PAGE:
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Billy Taylor: A Comma - Not a Period

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It was absolutely appropriate that he choose an Ellington composition, in the town of Ellington
The second and last set of pianist Billy Taylor's final public performances on March 31, 2005, was an emotional experience for many reasons. Although Taylor was born in North Carolina, Washington, DC was his home from the age of five, until he graduated Virginia State University. At the age of thirteen, Taylor played his first professional date at The Republic Gardens, a small club on the historic "U Street corridor of Washington, which contained many since closed venues (The Republic Gardens, although no longer a jazz haunt, remarkably remains open). Moreover, Taylor has, for over last ten years, served as the artistic advisor to The Kennedy Center's continually growing and evolving jazz series. It was thus appropriate that the current New Yorker choose to conclude his performing career in Washington, DC.
The evening was officially a part of the institution's A New America: The 1940s and the Arts series and the program was dedicated to one of Taylor's friends and mentors — Dizzy Gillespie. As Taylor briskly entered the stage, he introduced his regular working trio of Chip Jackson on bass and Winard Harper on drums. The thematic insistence of the 1940's, however, did not preclude Dr. Taylor from performing two of his own compositions. He began by playing "C-E-G (named after the triad upon which the piece is centered) and he followed with a tribute to Martin Luther King — "If You Really Are Concerned Then Show It. The latter contained an infectious Latin backbeat (Taylor was, after all, in Machito's mambo band) where Winard Harper was just enough ahead of the beat to provide a propulsive and ebullient effect upon the constantly grinning musicians.
Trumpeter Jon Faddis, an acknowledged protégée of Dizzy Gillespie, joined the trio on stage for some discussions about the bebop legend. As was his format in the NPR series "Billy Taylor's Jazz At the Kennedy Center (which, like almost all jazz programming, was brutally cancelled by NPR in its Stalinist purge of all independent arts efforts), Taylor conversed with his guest and spoke to the audience prior to, and after, each composition. Faddis entertained the audience about his first meeting of Gillespie, and spoke of his emotions when he first played with the giant as an awe-struck fifteen year old. The conversation led the group to speak of Gillespie's "Manteca ; Faddis described the stylistic manner of the drums and bass within Gillespie's group focusing upon their independent and respective thematic and rhythmic patterns, while Gillespie soared over the group articulating yet another musical idea. The group launched their own version, and Faddis illustrated his ability to contribute his own ideas to the classic.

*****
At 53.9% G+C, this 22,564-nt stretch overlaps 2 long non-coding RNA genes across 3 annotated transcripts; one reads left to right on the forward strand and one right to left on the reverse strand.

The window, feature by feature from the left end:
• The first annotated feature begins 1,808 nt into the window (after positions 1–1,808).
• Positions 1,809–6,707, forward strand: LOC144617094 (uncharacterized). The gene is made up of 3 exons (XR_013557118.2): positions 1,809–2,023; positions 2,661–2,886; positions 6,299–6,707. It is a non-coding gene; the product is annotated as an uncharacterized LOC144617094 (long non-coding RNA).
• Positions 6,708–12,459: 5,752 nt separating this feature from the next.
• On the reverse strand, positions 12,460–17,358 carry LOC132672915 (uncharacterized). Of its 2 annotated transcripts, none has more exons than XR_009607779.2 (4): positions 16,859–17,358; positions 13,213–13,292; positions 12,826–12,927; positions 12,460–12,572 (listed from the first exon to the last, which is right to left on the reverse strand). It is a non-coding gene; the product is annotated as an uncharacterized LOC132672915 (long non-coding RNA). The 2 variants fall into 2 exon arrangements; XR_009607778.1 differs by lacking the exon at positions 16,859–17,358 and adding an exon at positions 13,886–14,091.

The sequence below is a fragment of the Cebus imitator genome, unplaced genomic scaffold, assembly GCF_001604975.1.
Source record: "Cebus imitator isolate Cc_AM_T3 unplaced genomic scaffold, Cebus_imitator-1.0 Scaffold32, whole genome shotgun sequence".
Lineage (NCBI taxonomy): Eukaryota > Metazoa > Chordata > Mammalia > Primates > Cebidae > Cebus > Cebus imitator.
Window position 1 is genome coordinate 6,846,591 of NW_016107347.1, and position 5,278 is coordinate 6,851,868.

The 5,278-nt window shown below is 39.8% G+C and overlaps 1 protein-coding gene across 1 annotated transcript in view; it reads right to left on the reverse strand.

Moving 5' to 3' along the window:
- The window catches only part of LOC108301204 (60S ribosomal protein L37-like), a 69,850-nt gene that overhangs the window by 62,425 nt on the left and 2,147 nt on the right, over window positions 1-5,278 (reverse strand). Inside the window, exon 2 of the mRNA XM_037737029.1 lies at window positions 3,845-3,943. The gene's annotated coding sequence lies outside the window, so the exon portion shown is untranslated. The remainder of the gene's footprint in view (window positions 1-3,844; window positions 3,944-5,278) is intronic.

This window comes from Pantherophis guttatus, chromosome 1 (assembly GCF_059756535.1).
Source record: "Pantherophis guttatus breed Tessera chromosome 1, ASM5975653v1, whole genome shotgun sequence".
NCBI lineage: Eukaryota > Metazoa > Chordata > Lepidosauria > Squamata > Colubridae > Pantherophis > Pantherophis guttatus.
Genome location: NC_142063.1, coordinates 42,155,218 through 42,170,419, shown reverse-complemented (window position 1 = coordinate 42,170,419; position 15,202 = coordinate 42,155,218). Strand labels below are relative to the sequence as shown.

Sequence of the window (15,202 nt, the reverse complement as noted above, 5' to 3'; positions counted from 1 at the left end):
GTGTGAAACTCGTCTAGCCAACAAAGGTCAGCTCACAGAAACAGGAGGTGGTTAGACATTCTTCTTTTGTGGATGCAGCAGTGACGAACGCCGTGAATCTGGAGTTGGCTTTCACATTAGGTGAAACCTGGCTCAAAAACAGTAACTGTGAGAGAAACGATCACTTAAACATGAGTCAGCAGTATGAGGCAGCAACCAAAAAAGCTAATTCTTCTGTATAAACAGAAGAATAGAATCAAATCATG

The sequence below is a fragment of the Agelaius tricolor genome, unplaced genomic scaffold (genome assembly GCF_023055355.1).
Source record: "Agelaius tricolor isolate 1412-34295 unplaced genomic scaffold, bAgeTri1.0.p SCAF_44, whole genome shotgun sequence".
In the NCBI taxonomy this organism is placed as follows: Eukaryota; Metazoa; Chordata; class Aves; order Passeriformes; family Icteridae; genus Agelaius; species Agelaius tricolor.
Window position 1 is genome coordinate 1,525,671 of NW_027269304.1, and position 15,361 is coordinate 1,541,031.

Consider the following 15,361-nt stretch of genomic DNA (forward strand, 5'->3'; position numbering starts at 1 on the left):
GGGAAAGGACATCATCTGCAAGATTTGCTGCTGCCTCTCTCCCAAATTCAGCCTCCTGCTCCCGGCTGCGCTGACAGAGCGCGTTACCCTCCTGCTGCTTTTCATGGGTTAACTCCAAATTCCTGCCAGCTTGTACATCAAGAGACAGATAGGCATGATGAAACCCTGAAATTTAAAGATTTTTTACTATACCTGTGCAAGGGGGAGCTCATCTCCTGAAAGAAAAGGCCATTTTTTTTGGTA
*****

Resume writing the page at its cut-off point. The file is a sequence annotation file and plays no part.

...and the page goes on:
The group continued with, perhaps, an inevitable discussion and performance of "A Night in Tunisia. Although played countless of times upon the stages of innumerable jazz shrines, Dr. Taylor could not help but find new and nuanced means of expressing hidden gems within a composition. Faddis strained the upper registers of the instrument, Harper displayed a polyrhythmic furry, and Jackson plucked insistent and repeated patterns to create a

As the evening approached its sadly inevitable conclusion, Taylor expressed his appreciation for the never ending learning process within his musical experience. He mentioned that one of Gillespie's favorite compositions was "All The Things You Are . Taylor was unaware, however, of its inspiration for another piece until Faddis relayed what his mentor had taught. As Taylor began the introductory chords, Faddis illustrated on the keyboard how it was transformed by Gillespie into "Con Alma . The trio quickly began the Gillespie composition and, for approximately five minutes, played a truly heartfelt tribute to their departed friend. With the final sounds from the instruments, Taylor gracefully bowed, stepped aside, and first acknowledged his colleagues, as if the evening had been devoted to their efforts solely; his modesty was touching.

The standing ovation was immediate and several television cameras captured Taylor's exit from the stage. He reemerged from the billowing curtains to play his final selection. It was absolutely appropriate that he choose an Ellington composition, in the town of Ellington's birth. It was not the roaring and jubilant "Take the 'A' Train with which most people are aware. Rather, it was a lilting and absolutely heart breaking expression of inevitability and final hope. Faddis peppered the performance with muted tender phrases and the trio slowly and silently faded into their destination. The evening had concluded in a whisper.

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